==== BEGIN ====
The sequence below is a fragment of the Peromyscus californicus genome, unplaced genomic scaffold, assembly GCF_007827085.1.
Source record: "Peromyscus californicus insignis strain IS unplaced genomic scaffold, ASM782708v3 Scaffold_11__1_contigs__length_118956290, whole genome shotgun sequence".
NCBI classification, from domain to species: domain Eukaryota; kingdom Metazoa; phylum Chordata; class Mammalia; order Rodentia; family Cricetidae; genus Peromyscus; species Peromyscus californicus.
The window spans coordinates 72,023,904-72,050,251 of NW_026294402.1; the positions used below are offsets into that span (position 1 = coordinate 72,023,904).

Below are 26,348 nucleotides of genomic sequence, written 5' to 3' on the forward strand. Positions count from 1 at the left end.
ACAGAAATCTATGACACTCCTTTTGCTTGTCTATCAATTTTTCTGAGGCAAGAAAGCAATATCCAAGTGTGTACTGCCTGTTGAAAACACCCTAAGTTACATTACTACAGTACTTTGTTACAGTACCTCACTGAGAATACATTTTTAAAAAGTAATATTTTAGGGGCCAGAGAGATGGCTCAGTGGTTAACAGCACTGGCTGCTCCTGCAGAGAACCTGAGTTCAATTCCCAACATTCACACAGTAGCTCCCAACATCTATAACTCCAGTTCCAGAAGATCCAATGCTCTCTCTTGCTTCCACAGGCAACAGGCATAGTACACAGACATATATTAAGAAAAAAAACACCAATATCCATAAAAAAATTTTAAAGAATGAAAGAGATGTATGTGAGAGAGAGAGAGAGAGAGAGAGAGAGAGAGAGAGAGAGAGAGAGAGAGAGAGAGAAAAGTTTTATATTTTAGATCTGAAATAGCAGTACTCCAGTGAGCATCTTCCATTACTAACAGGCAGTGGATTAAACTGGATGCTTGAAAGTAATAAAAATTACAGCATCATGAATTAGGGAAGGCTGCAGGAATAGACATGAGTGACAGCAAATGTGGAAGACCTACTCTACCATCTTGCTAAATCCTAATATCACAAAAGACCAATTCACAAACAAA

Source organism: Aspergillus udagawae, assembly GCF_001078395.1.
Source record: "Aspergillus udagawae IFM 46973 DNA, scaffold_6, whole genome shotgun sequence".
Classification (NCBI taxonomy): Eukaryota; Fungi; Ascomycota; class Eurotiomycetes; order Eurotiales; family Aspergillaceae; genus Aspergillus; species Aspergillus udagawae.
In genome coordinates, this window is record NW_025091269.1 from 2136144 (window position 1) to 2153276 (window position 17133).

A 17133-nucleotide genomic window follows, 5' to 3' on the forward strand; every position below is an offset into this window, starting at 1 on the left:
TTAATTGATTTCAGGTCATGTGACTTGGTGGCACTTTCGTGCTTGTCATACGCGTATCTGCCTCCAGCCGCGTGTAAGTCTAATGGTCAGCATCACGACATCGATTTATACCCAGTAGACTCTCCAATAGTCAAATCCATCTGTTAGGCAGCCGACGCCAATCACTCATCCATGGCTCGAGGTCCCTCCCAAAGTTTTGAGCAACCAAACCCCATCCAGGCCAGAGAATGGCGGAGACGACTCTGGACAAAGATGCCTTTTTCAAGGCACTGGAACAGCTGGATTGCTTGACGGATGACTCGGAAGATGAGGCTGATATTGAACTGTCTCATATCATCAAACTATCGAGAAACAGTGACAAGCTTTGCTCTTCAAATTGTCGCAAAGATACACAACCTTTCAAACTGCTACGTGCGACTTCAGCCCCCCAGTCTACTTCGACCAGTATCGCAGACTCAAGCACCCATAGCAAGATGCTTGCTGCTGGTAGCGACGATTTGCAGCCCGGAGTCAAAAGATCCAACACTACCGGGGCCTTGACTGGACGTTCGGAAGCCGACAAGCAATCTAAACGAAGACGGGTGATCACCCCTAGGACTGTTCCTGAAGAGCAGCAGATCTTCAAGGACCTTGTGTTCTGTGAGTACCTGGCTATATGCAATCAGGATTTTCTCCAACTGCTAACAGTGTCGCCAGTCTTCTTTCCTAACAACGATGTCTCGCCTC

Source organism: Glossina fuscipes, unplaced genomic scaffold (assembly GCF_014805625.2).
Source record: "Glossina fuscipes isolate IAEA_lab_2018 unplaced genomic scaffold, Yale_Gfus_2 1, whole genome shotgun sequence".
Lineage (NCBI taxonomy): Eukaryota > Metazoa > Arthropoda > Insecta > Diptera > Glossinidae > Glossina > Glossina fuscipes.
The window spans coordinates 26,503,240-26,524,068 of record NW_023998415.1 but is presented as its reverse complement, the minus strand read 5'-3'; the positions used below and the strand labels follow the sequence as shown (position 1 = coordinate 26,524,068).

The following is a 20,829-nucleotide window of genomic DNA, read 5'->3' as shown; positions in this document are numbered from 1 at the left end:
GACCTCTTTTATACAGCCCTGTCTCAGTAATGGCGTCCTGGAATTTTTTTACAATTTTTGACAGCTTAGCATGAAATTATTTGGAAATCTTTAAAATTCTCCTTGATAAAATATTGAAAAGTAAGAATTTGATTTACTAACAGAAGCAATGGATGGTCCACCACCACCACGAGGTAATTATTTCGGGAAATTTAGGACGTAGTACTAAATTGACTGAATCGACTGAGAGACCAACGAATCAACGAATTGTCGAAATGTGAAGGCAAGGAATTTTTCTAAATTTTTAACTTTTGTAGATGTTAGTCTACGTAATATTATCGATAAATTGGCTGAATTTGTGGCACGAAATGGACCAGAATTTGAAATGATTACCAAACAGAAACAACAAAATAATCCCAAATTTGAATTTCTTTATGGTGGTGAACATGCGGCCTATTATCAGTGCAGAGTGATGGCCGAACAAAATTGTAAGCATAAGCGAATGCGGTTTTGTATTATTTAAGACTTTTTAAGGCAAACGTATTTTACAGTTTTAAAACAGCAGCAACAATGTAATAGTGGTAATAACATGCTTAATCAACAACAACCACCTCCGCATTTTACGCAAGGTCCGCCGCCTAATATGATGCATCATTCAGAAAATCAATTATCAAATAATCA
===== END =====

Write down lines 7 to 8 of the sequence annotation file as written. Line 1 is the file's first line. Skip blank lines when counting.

Source organism: Aspergillus udagawae, assembly GCF_001078395.1.
Source record: "Aspergillus udagawae IFM 46973 DNA, scaffold_6, whole genome shotgun sequence".